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Historical Flags (Thailand)

Siam (until 26 June 1939)

Last modified: 2023-06-10 by ian macdonald
Keywords: thailand | siam | historical | elephant | chakra | stripes: 5 | kojasri | mythical creature | rajasri | lion | crown: thai | coat of arms | garuda (red) |
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Chronological Overview (see also below)

Siam c.1656 - 1782
Siam 1782 - 1817
Siam 1817 - 1855
Siam 1855 - 1916
Siam 1916
Siam 1916 - 1917 (?)
Siam 1917
Siam / Thailand 1917 - 1941
Siam / Thailand 1941 - 1945 (?)
Siam / Thailand 1945 -

(click on flags to view detailed information and image credits)

See also:

Other sites:


The first known national flag of Thailand seems to have been a plain red flag.

Not all flag books are in agreement on when the various flags of Siam/Thailand were introduced. According to Crampton, the first flag of Thailand was red with a white chakra, that is a Buddhist wheel in a fan-like shape. Some sources state that the first flag was a plain red field. In 1817 a white elephant was added to the centre of the chakra. The white elephant is connected to the mythological origin of the founding dynasty of Thailand, and is an emblem of the Royal family.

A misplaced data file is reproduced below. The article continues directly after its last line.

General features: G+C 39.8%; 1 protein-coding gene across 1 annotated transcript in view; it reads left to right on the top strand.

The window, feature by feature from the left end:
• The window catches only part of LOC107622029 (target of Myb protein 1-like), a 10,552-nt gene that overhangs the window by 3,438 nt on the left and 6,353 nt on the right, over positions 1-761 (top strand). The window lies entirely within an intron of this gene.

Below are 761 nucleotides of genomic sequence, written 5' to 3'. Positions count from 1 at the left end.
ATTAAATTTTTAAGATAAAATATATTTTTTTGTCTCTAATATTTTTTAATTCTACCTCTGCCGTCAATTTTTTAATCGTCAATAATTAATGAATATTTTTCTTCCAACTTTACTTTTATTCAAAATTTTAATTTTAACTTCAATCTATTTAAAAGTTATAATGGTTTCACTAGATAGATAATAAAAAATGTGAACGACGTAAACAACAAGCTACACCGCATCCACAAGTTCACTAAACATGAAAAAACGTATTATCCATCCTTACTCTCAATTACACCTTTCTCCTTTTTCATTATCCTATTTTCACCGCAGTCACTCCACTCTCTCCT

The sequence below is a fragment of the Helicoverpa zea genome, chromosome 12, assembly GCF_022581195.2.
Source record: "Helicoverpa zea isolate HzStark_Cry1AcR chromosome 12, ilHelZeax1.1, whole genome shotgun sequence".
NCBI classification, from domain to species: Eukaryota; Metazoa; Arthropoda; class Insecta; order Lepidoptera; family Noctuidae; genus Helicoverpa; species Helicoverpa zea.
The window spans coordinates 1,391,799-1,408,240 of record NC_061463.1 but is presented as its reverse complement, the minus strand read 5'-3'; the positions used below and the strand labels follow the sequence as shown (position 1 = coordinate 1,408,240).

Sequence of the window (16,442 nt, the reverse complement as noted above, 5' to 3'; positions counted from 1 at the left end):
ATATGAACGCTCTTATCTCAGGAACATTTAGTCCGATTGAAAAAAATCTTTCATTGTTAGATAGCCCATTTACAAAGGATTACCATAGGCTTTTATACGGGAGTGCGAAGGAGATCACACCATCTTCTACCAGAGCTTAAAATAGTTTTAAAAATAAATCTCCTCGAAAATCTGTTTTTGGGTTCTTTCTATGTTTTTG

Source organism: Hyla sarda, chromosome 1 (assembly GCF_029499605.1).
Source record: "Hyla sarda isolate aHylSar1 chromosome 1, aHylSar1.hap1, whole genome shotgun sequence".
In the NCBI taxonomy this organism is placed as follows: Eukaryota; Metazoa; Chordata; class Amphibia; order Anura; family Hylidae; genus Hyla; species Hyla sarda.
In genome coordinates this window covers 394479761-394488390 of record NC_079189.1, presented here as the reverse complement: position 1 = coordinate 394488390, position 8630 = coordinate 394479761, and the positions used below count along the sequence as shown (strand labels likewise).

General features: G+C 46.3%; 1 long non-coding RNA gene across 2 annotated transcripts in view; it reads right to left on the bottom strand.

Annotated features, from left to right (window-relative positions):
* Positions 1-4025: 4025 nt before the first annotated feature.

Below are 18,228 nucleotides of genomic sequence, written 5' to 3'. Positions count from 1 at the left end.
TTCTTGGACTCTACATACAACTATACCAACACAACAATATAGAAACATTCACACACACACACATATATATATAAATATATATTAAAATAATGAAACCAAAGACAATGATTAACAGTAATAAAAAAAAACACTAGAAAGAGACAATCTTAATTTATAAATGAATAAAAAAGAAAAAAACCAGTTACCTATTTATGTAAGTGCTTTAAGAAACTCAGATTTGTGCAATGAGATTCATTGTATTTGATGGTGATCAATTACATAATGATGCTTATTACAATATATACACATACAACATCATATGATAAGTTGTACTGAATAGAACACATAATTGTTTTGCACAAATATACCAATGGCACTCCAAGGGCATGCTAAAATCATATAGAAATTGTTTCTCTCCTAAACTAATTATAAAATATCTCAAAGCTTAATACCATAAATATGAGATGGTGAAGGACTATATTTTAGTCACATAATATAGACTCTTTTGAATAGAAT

Sources: Crampton 1992; Jos Poels 1990; Crampton 1991.

A tourist information website (in French) about Thailand, introducing the national symbols and the national career Thai Airways (with the history of the company logotype), gives more information on the ancient Thai flags:

In 1802, king Rama II decided to add a white elephant on the red flag. The white elephant was the symbol of the absolute monarchy since king Ramkhamhaeng (XIIIth century). The elephant was inscribed in a white wheel, whose elements symbolized the bow of his vessels. In 1851, king Rama IV removed the wheel to increase the visibility of the flag.
Beside the relatively small differences in years (1502 vs 1817 for the addition of the elephant; 1851 vs 1855 for the removal of the wheel), what is reported above is in fairly good agreement with the report shown on our website. The only main difference is the interpretation of the wheel. The relationship between the wheel on the flag and the prows of the king's vessel is obscure for me, and I suspect a translation error from Thai to French. However, the "wheel" represented on the source website (see the attached image ) does not really look like a chakra.

Ivan Sache, 21 Jul 2004

A flag book that I bought in Thailand, entitled "The History of Thai Flags" (issued by the Fine Arts Department of Thailand in 1977), says:

    (1) A plain red flag became a national flag on Sep 3rd 1680
    (2) Rama I added a white chakra in the center in 1782